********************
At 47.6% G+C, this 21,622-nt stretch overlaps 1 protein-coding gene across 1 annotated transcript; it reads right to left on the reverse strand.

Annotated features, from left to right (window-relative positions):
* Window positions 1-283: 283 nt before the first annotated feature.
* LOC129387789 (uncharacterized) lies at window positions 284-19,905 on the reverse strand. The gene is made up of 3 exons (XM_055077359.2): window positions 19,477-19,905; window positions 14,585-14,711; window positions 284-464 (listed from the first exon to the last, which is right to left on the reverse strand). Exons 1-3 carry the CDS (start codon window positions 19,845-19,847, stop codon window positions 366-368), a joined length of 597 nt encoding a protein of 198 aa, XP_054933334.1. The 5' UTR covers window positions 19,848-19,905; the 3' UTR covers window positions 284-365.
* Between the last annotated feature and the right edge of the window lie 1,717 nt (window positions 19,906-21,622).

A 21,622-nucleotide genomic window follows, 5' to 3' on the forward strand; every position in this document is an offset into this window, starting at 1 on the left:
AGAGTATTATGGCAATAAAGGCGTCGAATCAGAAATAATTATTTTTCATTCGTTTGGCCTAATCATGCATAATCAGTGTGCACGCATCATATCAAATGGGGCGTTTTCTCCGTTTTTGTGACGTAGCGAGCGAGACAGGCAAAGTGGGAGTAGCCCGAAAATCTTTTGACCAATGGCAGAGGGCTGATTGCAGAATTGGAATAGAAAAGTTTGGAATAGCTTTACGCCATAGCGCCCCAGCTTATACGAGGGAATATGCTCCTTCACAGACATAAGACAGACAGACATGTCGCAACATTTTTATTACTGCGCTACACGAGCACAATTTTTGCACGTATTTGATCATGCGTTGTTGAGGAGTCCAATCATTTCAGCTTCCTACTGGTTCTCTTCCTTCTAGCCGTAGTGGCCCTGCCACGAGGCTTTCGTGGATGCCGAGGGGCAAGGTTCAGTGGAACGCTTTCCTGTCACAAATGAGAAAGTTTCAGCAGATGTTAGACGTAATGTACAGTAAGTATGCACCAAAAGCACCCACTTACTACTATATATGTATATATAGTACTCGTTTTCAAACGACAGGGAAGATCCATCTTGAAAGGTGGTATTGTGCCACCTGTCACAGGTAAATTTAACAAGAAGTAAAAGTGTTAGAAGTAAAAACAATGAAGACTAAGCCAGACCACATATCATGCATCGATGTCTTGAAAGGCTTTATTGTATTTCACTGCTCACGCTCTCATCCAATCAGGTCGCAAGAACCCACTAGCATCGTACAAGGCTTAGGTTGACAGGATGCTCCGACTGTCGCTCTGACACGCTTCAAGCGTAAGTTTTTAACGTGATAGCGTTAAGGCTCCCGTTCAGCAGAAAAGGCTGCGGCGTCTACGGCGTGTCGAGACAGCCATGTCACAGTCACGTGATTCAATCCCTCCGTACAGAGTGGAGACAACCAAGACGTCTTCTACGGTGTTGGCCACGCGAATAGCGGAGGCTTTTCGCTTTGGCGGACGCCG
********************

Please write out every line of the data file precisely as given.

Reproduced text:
At 47.6% G+C, this 21,622-nt stretch overlaps 1 protein-coding gene across 1 annotated transcript; it reads right to left on the reverse strand.

Annotated features, from left to right (window-relative positions):
* Window positions 1-283: 283 nt before the first annotated feature.
* LOC129387789 (uncharacterized) lies at window positions 284-19,905 on the reverse strand. The gene is made up of 3 exons (XM_055077359.2): window positions 19,477-19,905; window positions 14,585-14,711; window positions 284-464 (listed from the first exon to the last, which is right to left on the reverse strand). Exons 1-3 carry the CDS (start codon window positions 19,845-19,847, stop codon window positions 366-368), a joined length of 597 nt encoding a protein of 198 aa, XP_054933334.1. The 5' UTR covers window positions 19,848-19,905; the 3' UTR covers window positions 284-365.
* Between the last annotated feature and the right edge of the window lie 1,717 nt (window positions 19,906-21,622).

A 21,622-nucleotide genomic window follows, 5' to 3' on the forward strand; every position in this document is an offset into this window, starting at 1 on the left:
AGAGTATTATGGCAATAAAGGCGTCGAATCAGAAATAATTATTTTTCATTCGTTTGGCCTAATCATGCATAATCAGTGTGCACGCATCATATCAAATGGGGCGTTTTCTCCGTTTTTGTGACGTAGCGAGCGAGACAGGCAAAGTGGGAGTAGCCCGAAAATCTTTTGACCAATGGCAGAGGGCTGATTGCAGAATTGGAATAGAAAAGTTTGGAATAGCTTTACGCCATAGCGCCCCAGCTTATACGAGGGAATATGCTCCTTCACAGACATAAGACAGACAGACATGTCGCAACATTTTTATTACTGCGCTACACGAGCACAATTTTTGCACGTATTTGATCATGCGTTGTTGAGGAGTCCAATCATTTCAGCTTCCTACTGGTTCTCTTCCTTCTAGCCGTAGTGGCCCTGCCACGAGGCTTTCGTGGATGCCGAGGGGCAAGGTTCAGTGGAACGCTTTCCTGTCACAAATGAGAAAGTTTCAGCAGATGTTAGACGTAATGTACAGTAAGTATGCACCAAAAGCACCCACTTACTACTATATATGTATATATAGTACTCGTTTTCAAACGACAGGGAAGATCCATCTTGAAAGGTGGTATTGTGCCACCTGTCACAGGTAAATTTAACAAGAAGTAAAAGTGTTAGAAGTAAAAACAATGAAGACTAAGCCAGACCACATATCATGCATCGATGTCTTGAAAGGCTTTATTGTATTTCACTGCTCACGCTCTCATCCAATCAGGTCGCAAGAACCCACTAGCATCGTACAAGGCTTAGGTTGACAGGATGCTCCGACTGTCGCTCTGACACGCTTCAAGCGTAAGTTTTTAACGTGATAGCGTTAAGGCTCCCGTTCAGCAGAAAAGGCTGCGGCGTCTACGGCGTGTCGAGACAGCCATGTCACAGTCACGTGATTCAATCCCTCCGTACAGAGTGGAGACAACCAAGACGTCTTCTACGGTGTTGGCCACGCGAATAGCGGAGGCTTTTCGCTTTGGCGGACGCCG